What Joe, Serena, and Kayne had to learn
The lawmaker, athlete, and rapper delivered low blows – and reminded America of the need for a higher, more civil discourse.
If only a simple vote could slap back similar kinds of personal attacks that are now so prevalent in American public discourse.
Two examples from the weekend: Tennis dynamo Serena Williams hurled finger-pointing profanities at a line judge for calling a foot fault during her crucial serve at the US Open. Rapper Kayne West stormed the stage at the Video Music Awards to snatch the mike from winner Taylor Swift during her acceptance remarks.
"I'm sorry, but Beyoncé had one of the best videos of all time," he pronounced, as the stunned Ms. Swift, a teenage country singer, looked on.
Lawmakers, athletes, celebrities – people in such visible positions should be helping a diverse America get along, not telling one another to move along.
And yet they so often model the worst behavior – reinforced by an anonymous electronic culture that spreads insult over the Internet, egged on by "shock jocks" who require new shock to surpass stale shock, and even preached in some pulpits. (Making the rounds on YouTube: a pastor who prays for the president to die.)
Before last week, Congressman Wilson was just one of 435 members of the House of Representatives, a Republican from South Carolina known mostly to his constituents. Now his "You lie!" inspires T-shirts, posters, and protesters. Not to put down dissent; debate makes democracy. But personal attack can tear it down. It reduces debate to smears. It obfuscates. It spreads mistrust.
The Wilson charge that Obama lied about healthcare and illegal immigration papered over the actual wording of the main House bill, which states "no federal payment for undocumented aliens." Wilson's complaint is about the enforcement of that wording – a subtlety lost in a two-word accusation.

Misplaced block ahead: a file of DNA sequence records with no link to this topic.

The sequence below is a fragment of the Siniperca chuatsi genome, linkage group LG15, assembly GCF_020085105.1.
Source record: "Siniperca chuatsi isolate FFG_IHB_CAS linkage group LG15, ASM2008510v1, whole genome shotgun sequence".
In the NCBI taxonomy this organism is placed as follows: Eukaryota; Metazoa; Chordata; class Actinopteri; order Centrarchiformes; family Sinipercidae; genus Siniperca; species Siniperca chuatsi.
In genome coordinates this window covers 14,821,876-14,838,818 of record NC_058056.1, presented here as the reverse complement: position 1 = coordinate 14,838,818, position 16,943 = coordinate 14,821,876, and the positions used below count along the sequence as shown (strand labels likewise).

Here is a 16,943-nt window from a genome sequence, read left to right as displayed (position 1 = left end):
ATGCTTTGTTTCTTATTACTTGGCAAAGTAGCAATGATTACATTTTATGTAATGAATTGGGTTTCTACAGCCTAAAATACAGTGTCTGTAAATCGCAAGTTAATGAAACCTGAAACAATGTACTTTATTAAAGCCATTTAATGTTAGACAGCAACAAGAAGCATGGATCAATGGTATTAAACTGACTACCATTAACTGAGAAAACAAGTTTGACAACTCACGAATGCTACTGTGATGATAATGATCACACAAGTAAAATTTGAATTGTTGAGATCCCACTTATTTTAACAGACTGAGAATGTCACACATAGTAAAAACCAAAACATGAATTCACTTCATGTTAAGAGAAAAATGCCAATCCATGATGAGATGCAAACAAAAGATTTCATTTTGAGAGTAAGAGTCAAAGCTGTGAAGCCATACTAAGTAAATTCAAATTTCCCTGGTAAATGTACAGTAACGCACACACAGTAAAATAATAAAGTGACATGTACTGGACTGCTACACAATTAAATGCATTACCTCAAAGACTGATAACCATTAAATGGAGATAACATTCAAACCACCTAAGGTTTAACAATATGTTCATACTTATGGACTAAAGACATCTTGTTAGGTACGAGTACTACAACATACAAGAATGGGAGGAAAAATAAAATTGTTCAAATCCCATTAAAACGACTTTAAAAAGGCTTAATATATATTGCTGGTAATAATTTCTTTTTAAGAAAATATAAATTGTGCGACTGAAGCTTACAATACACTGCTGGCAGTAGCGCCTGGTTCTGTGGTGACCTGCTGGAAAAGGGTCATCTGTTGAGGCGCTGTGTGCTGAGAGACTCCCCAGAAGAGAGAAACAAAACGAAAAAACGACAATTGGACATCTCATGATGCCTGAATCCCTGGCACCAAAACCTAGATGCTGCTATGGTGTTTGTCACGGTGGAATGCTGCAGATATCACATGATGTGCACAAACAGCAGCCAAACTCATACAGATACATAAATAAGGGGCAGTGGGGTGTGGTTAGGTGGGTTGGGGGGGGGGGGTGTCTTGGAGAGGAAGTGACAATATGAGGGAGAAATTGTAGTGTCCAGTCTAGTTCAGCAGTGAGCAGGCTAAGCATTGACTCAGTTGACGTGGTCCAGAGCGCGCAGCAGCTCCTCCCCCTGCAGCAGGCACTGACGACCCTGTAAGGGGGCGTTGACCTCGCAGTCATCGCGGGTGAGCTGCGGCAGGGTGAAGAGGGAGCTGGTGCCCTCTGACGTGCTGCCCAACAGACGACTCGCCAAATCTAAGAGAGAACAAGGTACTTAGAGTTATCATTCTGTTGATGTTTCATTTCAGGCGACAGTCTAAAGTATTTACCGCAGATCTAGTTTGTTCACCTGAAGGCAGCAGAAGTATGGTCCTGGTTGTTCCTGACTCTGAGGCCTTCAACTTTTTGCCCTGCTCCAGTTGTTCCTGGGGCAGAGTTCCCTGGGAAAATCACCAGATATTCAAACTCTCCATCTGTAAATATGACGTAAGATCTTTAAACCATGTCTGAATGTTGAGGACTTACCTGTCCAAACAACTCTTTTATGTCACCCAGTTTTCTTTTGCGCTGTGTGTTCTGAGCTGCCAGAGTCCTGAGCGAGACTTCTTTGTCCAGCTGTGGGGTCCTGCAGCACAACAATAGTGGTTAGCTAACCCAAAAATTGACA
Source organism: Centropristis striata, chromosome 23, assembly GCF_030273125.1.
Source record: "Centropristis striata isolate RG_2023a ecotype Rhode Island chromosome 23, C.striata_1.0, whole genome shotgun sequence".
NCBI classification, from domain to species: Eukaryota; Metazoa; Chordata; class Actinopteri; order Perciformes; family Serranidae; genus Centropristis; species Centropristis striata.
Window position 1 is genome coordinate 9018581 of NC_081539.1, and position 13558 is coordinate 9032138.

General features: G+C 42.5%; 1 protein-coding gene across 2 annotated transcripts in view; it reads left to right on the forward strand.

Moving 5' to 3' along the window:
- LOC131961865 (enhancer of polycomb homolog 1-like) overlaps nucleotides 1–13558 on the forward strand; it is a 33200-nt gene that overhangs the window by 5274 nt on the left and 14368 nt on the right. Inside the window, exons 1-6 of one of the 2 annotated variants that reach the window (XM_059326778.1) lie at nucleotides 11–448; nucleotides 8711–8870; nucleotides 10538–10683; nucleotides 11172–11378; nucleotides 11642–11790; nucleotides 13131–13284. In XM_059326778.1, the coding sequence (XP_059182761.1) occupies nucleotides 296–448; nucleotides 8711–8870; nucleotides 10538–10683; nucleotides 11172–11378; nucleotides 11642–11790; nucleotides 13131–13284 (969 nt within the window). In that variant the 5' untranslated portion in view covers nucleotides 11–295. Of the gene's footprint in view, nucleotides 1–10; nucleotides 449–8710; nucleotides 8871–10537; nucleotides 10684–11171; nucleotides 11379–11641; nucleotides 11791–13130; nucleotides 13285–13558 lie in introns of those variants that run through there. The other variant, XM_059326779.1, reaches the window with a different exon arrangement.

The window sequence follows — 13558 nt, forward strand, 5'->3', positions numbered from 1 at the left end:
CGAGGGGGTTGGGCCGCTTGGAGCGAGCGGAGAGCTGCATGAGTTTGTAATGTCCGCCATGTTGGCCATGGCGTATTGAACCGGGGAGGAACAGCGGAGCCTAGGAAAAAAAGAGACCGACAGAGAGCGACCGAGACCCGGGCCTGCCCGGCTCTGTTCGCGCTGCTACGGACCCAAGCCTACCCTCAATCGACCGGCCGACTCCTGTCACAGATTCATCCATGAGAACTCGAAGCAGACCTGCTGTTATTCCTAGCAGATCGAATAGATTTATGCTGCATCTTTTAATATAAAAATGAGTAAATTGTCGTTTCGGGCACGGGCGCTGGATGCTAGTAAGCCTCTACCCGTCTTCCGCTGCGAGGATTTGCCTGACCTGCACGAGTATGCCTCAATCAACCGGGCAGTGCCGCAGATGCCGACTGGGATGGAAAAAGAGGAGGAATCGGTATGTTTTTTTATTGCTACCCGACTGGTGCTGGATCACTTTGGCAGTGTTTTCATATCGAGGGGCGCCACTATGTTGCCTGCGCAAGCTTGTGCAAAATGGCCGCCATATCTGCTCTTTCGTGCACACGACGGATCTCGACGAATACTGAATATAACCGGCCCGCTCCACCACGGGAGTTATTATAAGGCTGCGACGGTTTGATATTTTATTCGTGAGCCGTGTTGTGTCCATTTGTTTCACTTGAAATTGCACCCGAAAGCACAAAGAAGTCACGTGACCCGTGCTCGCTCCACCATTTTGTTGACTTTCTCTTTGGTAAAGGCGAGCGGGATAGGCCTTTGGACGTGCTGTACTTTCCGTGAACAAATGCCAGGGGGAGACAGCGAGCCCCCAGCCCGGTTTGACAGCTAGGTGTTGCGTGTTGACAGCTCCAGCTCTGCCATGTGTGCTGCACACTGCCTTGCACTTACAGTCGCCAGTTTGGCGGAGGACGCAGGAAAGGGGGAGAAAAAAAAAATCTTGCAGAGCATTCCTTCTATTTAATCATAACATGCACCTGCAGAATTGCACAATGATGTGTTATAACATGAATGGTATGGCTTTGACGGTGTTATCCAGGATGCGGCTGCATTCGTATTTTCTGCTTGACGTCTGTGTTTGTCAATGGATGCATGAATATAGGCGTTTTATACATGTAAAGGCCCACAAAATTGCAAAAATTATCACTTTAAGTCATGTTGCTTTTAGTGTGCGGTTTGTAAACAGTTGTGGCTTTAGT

Democrats are moving to strengthen the wording, but the misimpression remains that their legislation would make government-subsidized healthcare available to illegals.
The congressman rightly apologized to the president (through Mr. Obama's chief of staff) and Obama graciously accepted his apology. Republicans, too, regretted Wilson's historic outburst in the House.
But whatever sincerity was involved has since been lost in a sea of mistrust and cynicism amid charges of racism about Wilson and political game-playing in the Democrats' reprimand. Add to that, the fact that both sides are gaining financially from political donations related to the episode.
The "politics of personal destruction" go way back in America. In 1856, a Massachusetts senator was actually beaten unconscious in Congress for his antislavery remarks. It didn't come to that during the impeachment of Bill Clinton or the war years of George W. Bush, but the personal attacks from both conservatives and liberals during those presidencies greatly distracted from the issues at hand.
Thomas Jefferson had it right in his manual of parliamentary procedure: "No one is to disturb another in his speech by hissing, coughing, spitting, speaking or whispering to another; nor to stand up or interrupt him."
Only through civil discourse can people hear one another and work together. Jefferson knew this, and, if we all think about it, so do we.